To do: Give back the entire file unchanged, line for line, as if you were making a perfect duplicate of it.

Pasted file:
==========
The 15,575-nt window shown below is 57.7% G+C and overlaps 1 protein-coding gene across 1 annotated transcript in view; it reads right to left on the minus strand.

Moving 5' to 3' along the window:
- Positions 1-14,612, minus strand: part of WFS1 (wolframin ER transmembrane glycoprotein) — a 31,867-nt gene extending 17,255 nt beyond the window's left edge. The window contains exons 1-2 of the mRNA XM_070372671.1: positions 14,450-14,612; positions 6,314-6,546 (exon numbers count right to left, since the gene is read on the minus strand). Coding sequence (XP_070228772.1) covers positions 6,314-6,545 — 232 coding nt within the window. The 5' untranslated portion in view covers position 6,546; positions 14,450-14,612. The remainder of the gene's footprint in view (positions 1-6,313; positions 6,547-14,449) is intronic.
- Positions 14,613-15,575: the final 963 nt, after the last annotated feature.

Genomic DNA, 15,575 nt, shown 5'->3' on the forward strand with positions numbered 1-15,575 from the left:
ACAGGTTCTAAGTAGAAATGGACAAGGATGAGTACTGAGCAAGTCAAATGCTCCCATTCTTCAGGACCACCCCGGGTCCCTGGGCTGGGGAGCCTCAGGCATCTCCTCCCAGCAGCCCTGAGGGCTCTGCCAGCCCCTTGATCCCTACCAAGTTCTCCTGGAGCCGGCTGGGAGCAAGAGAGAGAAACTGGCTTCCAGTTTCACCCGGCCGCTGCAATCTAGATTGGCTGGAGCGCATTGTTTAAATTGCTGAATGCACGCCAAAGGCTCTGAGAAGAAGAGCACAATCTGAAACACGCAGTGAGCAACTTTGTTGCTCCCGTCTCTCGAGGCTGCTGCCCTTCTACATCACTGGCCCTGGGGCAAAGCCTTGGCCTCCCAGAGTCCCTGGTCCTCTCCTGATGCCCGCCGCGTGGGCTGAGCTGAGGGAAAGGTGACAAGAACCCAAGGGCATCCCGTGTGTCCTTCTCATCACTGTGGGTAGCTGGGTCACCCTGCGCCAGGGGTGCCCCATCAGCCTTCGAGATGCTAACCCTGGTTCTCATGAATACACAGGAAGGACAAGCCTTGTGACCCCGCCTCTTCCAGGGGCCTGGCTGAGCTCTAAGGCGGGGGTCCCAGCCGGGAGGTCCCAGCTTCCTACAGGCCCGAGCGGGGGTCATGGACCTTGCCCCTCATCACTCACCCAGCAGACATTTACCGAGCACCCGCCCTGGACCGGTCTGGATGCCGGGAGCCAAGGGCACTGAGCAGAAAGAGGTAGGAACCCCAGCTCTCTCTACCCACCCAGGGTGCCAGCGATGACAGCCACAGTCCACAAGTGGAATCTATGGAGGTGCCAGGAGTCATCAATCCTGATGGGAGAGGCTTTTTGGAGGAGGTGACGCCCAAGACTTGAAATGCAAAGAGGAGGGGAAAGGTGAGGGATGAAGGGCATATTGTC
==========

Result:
The 15,575-nt window shown below is 57.7% G+C and overlaps 1 protein-coding gene across 1 annotated transcript in view; it reads right to left on the minus strand.

Moving 5' to 3' along the window:
- Positions 1-14,612, minus strand: part of WFS1 (wolframin ER transmembrane glycoprotein) — a 31,867-nt gene extending 17,255 nt beyond the window's left edge. The window contains exons 1-2 of the mRNA XM_070372671.1: positions 14,450-14,612; positions 6,314-6,546 (exon numbers count right to left, since the gene is read on the minus strand). Coding sequence (XP_070228772.1) covers positions 6,314-6,545 — 232 coding nt within the window. The 5' untranslated portion in view covers position 6,546; positions 14,450-14,612. The remainder of the gene's footprint in view (positions 1-6,313; positions 6,547-14,449) is intronic.
- Positions 14,613-15,575: the final 963 nt, after the last annotated feature.

Genomic DNA, 15,575 nt, shown 5'->3' on the forward strand with positions numbered 1-15,575 from the left:
ACAGGTTCTAAGTAGAAATGGACAAGGATGAGTACTGAGCAAGTCAAATGCTCCCATTCTTCAGGACCACCCCGGGTCCCTGGGCTGGGGAGCCTCAGGCATCTCCTCCCAGCAGCCCTGAGGGCTCTGCCAGCCCCTTGATCCCTACCAAGTTCTCCTGGAGCCGGCTGGGAGCAAGAGAGAGAAACTGGCTTCCAGTTTCACCCGGCCGCTGCAATCTAGATTGGCTGGAGCGCATTGTTTAAATTGCTGAATGCACGCCAAAGGCTCTGAGAAGAAGAGCACAATCTGAAACACGCAGTGAGCAACTTTGTTGCTCCCGTCTCTCGAGGCTGCTGCCCTTCTACATCACTGGCCCTGGGGCAAAGCCTTGGCCTCCCAGAGTCCCTGGTCCTCTCCTGATGCCCGCCGCGTGGGCTGAGCTGAGGGAAAGGTGACAAGAACCCAAGGGCATCCCGTGTGTCCTTCTCATCACTGTGGGTAGCTGGGTCACCCTGCGCCAGGGGTGCCCCATCAGCCTTCGAGATGCTAACCCTGGTTCTCATGAATACACAGGAAGGACAAGCCTTGTGACCCCGCCTCTTCCAGGGGCCTGGCTGAGCTCTAAGGCGGGGGTCCCAGCCGGGAGGTCCCAGCTTCCTACAGGCCCGAGCGGGGGTCATGGACCTTGCCCCTCATCACTCACCCAGCAGACATTTACCGAGCACCCGCCCTGGACCGGTCTGGATGCCGGGAGCCAAGGGCACTGAGCAGAAAGAGGTAGGAACCCCAGCTCTCTCTACCCACCCAGGGTGCCAGCGATGACAGCCACAGTCCACAAGTGGAATCTATGGAGGTGCCAGGAGTCATCAATCCTGATGGGAGAGGCTTTTTGGAGGAGGTGACGCCCAAGACTTGAAATGCAAAGAGGAGGGGAAAGGTGAGGGATGAAGGGCATATTGTC